Open to MSc Psychology (research) students
This course provides state-of-the-art knowledge in the field of behavior and cognition. The course focuses on factors related to group differences in school performance, with a focus on sex differences. It is known that girls outperform boys in terms of overall school performance. A better understanding of the nature of group differences, is important to be able to provide equal opportunities within society, for example for boys and girls.
A relatively recent development in the scientific field is to match goals of researchers with expectations and needs of societal partners (such as schools) and youth. Using co-creation of scientific questions and methods, it is possible to provide a richer and ecologically valid approach to understanding the nature of group differences in the classroom.
In this course, students have to gather information on and critically discuss different kinds of theories on sex differences in behavior and cognition (e.g. evolutionary theories, cognitive social learning theory, sociocultural theory, and expectancy-value theory), and the predictive validity of test procedures.
Additionally, information has to be collected and critically discussed about co-creation with societal partners, pre-registration and making data and results accessible to others (open science). Students both have to study and collect several new sources of information in this field.
In the first part of the course students discuss methodological and theoretical aspects of sex differences in behavior and cognition. They both study and evaluate the various theoretical points of view in relation to their value in practice, together with societal partners. In weekly sessions, open science methods and materials will be evaluated.
In the second part of the course, students develop a new study and write a preregistration report on their expected findings, which they will need to elaborate on further in an oral explanation. In doing so, students have to demonstrate they can integrate these findings with results from the course literature.
In the third part, a data management plan will be setup by the students that conforms to Open Science practices.
After completing this course, students:
1. Can design an original research question on developmental gender differences based on a) literature search and b) insights through co-creation sessions with societal partners.
2. Can write a pre-registration including their hypotheses, methods, analyses and a data management plan.
3. Are able to present their research plans in a scientifically valid and socially accessible way.
For the timetable of this course please refer to MyTimetable
Students must register themselves for all course components (lectures, tutorials and practicals) they wish to follow. You can register up to 5 days prior to the start of the course.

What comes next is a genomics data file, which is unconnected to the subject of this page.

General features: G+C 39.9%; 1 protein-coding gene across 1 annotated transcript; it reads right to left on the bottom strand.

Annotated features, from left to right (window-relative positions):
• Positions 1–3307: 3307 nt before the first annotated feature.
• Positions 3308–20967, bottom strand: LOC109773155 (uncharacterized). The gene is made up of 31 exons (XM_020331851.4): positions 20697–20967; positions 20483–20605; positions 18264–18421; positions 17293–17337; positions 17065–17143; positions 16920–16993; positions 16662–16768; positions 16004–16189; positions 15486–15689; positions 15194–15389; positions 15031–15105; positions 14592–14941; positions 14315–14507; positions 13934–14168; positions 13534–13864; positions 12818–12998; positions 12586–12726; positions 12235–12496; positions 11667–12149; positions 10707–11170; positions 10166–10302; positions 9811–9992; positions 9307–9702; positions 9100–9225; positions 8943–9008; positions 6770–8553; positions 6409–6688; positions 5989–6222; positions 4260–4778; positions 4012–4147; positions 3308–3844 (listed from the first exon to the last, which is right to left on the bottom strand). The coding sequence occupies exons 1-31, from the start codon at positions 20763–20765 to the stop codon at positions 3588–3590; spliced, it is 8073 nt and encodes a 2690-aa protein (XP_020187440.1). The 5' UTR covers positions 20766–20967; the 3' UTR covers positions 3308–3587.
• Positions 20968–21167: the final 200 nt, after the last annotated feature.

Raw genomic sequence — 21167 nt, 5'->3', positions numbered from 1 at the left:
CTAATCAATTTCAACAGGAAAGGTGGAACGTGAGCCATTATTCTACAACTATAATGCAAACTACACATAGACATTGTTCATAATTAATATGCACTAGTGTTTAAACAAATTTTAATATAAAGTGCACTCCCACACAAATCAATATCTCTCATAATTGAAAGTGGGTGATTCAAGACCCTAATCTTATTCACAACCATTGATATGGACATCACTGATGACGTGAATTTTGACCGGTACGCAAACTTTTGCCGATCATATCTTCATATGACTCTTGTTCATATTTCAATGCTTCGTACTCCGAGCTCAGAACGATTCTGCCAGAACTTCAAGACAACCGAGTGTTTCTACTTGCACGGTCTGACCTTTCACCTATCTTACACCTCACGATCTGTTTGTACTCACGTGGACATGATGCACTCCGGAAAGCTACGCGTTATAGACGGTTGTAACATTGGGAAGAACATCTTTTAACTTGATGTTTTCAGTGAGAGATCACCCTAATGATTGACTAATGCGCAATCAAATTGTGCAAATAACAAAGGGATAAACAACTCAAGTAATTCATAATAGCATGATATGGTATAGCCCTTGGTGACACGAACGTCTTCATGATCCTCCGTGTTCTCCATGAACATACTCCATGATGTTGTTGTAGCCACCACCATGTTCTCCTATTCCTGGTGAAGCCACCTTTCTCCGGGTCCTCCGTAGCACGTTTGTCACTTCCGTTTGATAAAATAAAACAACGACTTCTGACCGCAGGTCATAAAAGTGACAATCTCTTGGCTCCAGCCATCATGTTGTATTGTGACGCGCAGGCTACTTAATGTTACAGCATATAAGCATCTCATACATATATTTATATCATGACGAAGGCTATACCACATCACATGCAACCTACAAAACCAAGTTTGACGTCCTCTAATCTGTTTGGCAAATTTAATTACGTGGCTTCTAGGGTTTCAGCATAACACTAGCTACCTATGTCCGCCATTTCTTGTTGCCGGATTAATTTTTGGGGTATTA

It is mandatory for all students to register for each exam and to confirm registration for each exam in My Studymap. This is possible up to and including 10 calendar days prior to the examination. You cannot take an exam without a valid pre-registration and confirmation in My Studymap. Carefully read all information about the procedures and deadlines for registering for courses and exams.
Exchange students and external guest students will be informed by the education administration about the current registration procedure.
Mode of instruction
The course consists of:
7 2-hour interactive lectures
Students have to read and discuss actively the literature for each lecture, give presentations, demonstrate materials through co-creation, and discuss the advantages and disadvantages of such testing methods. They have to find new literature on research data and have to be able to discuss their findings and integrate them with the core literature.
The interactive lectures will be taught in English.
Assignment 1 (60% of final grade): Write a preregistration based on a research question that is developed in a process of co-creation with societal partners (school and youth). The preregistration includes a data management plan.
Assignment 2 (40% of final grade): Oral report on pre-registration
Participation in the form of weekly assignments. Weekly assignments will prepare for final Assignment 1 and 2. Overall feedback without a grade will be provided.
Course objective 1 will be assessed in Assignment 1 and 2
Course objective 2 will be assessed in Assignment 1 and 2
Course objective 3 will be assessed in Assignment 1
The Institute of Psychology follows the policy of the Faculty of Social and Behavioural Sciences to systematically check student papers for plagiarism with the help of software. Disciplinary measures will be taken when fraud is detected. Students are expected to be familiar with and understand the implications of this fraud policy.
Hyde, J. S. (2014). Gender similarities and differences. Annual Review of Psychology, 65, 373–398. http://doi.org/10.1146/annurev-psych-010213-115057
Nosek, B.A., Beck, E.D., Campbell, L., Flake, J.K., Hardwicke, T.E., Mellor, D.T., van ‘t Veer, A.E., Vazire, S. (2019). Preregistration is hard, and worthwhile. Trends in Cognitive Sciences, 23(10), 815-818.
Free choice of 8-10 articles
Dr. Annelinde Vandenbroucke email@example.com